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Why Sina Weibo, China’s Twitter, just dropped the first part of its name

The logo of Sina Corp's Chinese microblog website "Weibo" is seen on a screen in this photo illustration taken in Beijing
AP Photo/Stringer
Just Weibo, please.
By Lily Kuo
ChinaPublished Last updated This article is more than 2 years old.

China’s largest microblog platform, Sina Weibo, which is preparing to launch an initial public offering in the US, has rebranded. The company posted its decision to drop the first part of its name on its own microblog (registration in Chinese). “Goodbye Sina Weibo. Hello Weibo!” the company wrote on March 28.

By changing its name to “Weibo,” which translates to simply “Microblog,” the company may be hoping that investors will forget that other microblogs exist in China—including Tencent Weibo, Netease Weibo, Sohu Weibo, and at least a dozen others. For years, Sina Weibo has been known to many as just “Weibo”—a sign of its dominance.

The microblog formerly known as Sina Weibo may also be hoping to separate itself from some of its recent troubles, especially its loss of followers. Its user base fell 9% to 280.9 million users last year. That’s while other social media platforms such as WeChat (Tencent’s messaging app with a microblog feature) have increased users. About 37% of users who stopped using Sina Weibo last year began using WeChat, according to a government report.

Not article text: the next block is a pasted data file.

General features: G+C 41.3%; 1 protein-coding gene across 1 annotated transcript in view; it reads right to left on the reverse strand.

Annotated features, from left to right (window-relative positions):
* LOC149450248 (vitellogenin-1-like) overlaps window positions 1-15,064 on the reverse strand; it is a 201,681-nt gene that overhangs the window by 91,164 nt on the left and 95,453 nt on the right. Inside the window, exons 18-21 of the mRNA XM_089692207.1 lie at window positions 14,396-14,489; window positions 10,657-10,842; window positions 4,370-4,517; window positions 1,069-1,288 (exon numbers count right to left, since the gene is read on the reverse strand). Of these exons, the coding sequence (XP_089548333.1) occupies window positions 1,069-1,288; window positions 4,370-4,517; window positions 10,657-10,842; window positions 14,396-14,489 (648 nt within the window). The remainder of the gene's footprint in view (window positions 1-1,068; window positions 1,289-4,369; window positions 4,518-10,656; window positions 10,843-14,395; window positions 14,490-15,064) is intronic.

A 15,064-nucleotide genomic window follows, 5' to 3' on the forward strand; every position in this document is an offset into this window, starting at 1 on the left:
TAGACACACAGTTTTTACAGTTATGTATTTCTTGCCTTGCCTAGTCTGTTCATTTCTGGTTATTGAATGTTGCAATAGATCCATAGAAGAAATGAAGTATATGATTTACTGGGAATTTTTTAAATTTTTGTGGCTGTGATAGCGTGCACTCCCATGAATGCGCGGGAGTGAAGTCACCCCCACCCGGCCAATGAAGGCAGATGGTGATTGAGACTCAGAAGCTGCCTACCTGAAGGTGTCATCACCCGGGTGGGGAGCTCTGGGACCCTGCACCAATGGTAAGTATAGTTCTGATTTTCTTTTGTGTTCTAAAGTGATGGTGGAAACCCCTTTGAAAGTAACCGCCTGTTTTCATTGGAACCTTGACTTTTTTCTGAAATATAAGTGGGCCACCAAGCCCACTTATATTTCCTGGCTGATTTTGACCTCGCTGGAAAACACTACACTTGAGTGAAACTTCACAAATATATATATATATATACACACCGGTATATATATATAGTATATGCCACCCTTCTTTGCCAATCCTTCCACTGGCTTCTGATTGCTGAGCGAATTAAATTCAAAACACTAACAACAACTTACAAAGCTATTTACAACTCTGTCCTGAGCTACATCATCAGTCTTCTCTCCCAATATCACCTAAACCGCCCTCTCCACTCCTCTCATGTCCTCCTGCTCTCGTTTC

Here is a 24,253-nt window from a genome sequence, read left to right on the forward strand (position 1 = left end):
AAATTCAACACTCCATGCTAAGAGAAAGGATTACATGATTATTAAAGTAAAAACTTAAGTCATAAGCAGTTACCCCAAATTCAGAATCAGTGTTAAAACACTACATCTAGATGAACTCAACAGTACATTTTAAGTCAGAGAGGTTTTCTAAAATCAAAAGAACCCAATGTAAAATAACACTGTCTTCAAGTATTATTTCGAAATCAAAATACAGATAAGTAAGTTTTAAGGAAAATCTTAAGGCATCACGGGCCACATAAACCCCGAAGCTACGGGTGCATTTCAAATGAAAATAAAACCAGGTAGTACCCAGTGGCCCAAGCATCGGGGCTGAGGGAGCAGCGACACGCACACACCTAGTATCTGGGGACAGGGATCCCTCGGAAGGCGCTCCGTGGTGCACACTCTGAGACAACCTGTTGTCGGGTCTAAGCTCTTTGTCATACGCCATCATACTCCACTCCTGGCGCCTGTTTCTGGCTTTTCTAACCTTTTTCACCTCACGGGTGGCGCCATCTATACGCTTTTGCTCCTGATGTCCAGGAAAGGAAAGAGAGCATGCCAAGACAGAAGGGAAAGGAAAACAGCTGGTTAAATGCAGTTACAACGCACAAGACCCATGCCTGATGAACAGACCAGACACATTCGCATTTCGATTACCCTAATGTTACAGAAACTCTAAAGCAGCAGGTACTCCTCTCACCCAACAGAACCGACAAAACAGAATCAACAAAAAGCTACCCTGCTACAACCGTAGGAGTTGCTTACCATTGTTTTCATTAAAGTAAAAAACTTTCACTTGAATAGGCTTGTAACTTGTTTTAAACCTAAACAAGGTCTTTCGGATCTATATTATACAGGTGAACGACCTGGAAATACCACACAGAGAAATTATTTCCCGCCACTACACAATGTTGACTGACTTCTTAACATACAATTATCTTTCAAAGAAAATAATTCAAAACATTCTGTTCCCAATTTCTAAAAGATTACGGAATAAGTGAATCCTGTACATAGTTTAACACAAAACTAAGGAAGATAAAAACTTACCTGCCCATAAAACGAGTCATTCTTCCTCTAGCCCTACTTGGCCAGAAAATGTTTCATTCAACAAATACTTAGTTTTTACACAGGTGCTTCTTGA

Another struggle for Weibo is censorship and government regulation of the service, which may already be affecting how much Weibo’s monthly active users are worth—about $52 per user, based on company valuation estimates, compared to Twitter’s more than $126 per user, as we’ve reported. Tightening restrictions on information could mean lower website traffic or trouble monetizing some of Weibo’s services, such as game operations.

The bottom line is that adjusting the microblog’s name won’t change the fact that Weibo faces increasing competition in China—or that censorship looms large over Chinese social media.

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